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Amsterdam coffee shops to stay open for tourists

Amsterdam’s mayor says tourists will be able to keep buying cannabis in the capital’s coffee shops even if they’re not Dutch residents. Speaking to Dutch daily de Volkskrant, Eberhard van der Laan said this would be possible under the policies set out in the new coalition agreement.

The previous government had introduced legislation limiting the sale of cannabis to Dutch residents who had registered with their local coffee shop for a “weed pass”. The system was introduced in a number of southern provinces earlier this year and was due to take effect in the rest of the Netherlands at the beginning of 2013. Van der Laan and the mayors of other large cities have always been opposed to the system, saying it would lead to a surge in street dealing.

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"More street crime"
An estimated 7 million tourists visit Amsterdam every year and 1.5 million of them visit a coffee shop during their stay. According to the capital’s mayor, “Those one and a half million people aren’t just going to just say, Ok, no weed. They’ll be swarming all over the city looking for drugs. More street crime, fights over fake drugs, no control over the quality of what’s being sold.”

Tourist attraction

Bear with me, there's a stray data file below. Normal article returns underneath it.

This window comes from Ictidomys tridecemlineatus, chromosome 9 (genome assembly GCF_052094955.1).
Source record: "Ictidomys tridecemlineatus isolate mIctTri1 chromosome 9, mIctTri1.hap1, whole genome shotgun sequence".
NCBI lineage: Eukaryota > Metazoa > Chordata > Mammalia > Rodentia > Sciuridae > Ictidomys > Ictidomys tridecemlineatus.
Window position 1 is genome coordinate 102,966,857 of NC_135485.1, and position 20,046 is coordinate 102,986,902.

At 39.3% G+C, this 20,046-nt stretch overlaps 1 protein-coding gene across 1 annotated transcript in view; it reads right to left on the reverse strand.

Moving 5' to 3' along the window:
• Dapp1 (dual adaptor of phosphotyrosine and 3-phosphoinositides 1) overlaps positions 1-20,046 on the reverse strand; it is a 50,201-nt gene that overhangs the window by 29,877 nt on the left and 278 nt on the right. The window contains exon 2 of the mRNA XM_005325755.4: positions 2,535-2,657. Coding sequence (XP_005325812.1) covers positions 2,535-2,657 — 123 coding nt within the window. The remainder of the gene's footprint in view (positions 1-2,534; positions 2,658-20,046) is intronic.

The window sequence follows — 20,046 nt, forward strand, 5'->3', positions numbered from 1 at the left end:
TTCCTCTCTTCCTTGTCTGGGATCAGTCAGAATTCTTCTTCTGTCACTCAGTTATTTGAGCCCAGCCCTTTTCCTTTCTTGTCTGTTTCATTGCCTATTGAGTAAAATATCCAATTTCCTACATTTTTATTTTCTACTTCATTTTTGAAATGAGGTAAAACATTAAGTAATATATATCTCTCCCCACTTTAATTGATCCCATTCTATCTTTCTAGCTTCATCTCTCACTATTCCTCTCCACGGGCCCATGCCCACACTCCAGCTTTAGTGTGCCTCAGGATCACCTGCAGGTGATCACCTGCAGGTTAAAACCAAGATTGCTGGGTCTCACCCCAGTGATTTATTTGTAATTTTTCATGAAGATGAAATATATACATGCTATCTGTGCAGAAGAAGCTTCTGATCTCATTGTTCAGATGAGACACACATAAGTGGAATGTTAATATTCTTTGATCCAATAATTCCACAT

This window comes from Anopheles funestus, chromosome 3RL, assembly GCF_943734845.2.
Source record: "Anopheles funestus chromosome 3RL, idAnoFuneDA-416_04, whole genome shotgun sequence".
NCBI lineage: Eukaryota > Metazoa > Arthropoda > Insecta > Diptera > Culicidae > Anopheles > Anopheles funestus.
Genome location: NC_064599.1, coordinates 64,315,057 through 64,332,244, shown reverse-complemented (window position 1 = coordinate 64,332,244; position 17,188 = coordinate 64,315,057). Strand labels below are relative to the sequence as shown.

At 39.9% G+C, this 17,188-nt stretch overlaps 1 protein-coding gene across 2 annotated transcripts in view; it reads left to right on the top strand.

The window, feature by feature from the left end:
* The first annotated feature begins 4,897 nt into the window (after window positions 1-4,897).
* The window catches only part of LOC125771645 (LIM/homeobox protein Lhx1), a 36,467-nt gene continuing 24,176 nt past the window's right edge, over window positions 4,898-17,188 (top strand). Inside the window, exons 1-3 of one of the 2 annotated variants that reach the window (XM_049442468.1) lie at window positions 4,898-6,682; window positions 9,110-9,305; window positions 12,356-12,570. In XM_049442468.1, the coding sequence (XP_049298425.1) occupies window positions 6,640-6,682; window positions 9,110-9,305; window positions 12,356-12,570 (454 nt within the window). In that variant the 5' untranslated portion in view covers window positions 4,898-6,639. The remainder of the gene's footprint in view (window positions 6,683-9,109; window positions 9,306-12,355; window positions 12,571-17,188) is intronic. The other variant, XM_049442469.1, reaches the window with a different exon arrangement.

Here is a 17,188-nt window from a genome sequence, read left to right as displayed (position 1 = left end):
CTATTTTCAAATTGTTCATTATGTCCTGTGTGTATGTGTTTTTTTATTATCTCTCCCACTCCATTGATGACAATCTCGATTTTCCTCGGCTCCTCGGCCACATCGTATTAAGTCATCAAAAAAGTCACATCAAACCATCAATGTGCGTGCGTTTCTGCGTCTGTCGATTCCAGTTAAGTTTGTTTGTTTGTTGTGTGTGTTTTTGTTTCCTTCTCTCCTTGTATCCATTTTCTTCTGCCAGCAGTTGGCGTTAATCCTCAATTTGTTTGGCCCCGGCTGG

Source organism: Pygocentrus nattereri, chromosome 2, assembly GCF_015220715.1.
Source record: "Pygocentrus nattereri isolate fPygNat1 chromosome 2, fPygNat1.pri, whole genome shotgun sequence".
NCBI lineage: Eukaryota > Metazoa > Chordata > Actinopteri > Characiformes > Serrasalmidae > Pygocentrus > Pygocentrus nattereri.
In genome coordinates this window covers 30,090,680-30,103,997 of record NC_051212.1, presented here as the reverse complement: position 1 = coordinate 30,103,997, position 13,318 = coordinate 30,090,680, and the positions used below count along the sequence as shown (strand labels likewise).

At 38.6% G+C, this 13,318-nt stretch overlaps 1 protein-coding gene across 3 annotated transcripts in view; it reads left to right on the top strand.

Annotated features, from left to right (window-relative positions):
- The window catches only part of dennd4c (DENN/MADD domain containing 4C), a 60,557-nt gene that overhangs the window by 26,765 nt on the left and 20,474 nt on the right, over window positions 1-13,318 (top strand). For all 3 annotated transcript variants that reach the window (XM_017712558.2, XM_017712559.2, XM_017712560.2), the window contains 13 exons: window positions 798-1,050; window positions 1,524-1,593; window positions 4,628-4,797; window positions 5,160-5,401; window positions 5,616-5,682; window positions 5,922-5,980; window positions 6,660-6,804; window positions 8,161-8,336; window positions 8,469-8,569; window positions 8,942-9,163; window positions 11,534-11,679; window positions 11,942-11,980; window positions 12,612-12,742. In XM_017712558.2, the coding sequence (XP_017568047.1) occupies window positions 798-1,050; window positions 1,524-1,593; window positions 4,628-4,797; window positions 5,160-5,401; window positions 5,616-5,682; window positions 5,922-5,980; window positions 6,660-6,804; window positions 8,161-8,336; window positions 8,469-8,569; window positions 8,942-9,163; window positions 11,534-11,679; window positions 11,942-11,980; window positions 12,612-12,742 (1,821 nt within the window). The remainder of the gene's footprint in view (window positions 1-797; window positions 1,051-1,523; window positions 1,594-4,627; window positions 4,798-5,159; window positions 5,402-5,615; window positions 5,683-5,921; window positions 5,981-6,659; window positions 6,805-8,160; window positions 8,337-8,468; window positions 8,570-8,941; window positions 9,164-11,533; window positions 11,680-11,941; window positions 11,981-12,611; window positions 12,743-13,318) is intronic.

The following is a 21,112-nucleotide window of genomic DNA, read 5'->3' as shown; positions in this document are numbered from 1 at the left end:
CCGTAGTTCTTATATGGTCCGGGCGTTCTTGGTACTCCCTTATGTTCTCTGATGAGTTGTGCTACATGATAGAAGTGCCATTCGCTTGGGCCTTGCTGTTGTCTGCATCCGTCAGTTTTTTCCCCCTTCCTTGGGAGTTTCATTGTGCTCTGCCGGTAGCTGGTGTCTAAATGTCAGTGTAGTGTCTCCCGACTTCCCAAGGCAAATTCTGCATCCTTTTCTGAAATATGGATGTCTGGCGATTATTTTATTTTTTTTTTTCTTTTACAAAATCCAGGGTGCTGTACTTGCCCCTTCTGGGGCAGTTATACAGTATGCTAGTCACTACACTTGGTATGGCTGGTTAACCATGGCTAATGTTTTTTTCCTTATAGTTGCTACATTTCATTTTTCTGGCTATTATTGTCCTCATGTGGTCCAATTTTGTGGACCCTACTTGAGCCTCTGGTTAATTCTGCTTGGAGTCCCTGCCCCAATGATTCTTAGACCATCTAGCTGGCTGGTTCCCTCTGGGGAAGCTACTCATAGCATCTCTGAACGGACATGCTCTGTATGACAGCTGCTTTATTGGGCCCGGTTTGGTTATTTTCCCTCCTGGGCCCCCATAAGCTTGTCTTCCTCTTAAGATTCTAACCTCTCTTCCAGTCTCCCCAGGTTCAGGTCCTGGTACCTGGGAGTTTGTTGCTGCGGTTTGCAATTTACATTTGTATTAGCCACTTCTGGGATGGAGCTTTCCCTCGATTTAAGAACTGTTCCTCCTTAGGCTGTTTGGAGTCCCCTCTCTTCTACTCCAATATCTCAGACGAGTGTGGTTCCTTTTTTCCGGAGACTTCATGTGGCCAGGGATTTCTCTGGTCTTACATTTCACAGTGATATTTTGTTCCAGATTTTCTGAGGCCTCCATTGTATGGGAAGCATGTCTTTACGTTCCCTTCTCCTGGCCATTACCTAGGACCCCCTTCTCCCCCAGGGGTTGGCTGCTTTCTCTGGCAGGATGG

The new cabinet still wants to ban non-residents from coffee shops, but says this will only be enforced in co-operation with local councils, taking municipal policy into account. This means Amsterdam can take its own line according to Van der Laan. The residents-only policy is intended to combat “drugs tourism” which is a problem in the southern border provinces where large numbers of Germans, French and Belgians come to the Netherlands simply to purchase cannabis. But the situation is different in Amsterdam, says the mayor, where a visit to a coffee shop to smoke a joint is just one of the options for tourists.

At the same time, Van der Laan has promised Justice Minister Ivo Opstelten that the city will crack down on coffee shops which don’t follow the rules. “Selling to minors, selling cannabis that’s too powerful, advertising, causing a public nuisance - we’ll be keeping a very close watch. And we’ll take a very tough line.”

 

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This article is part of the RNW archive. RNW is the former Radio Netherlands Worldwide or Wereldomroep, which was founded as the Dutch international public broadcaster in 1947. In 2011 Dutch government’s decided to cut funding and shift RNW in 2013 from the ministry of Education, Culture and Science to the ministry of Foreign Affairs. More information about RNW’s current activities can be found at http://www.rnw.org/about-rnw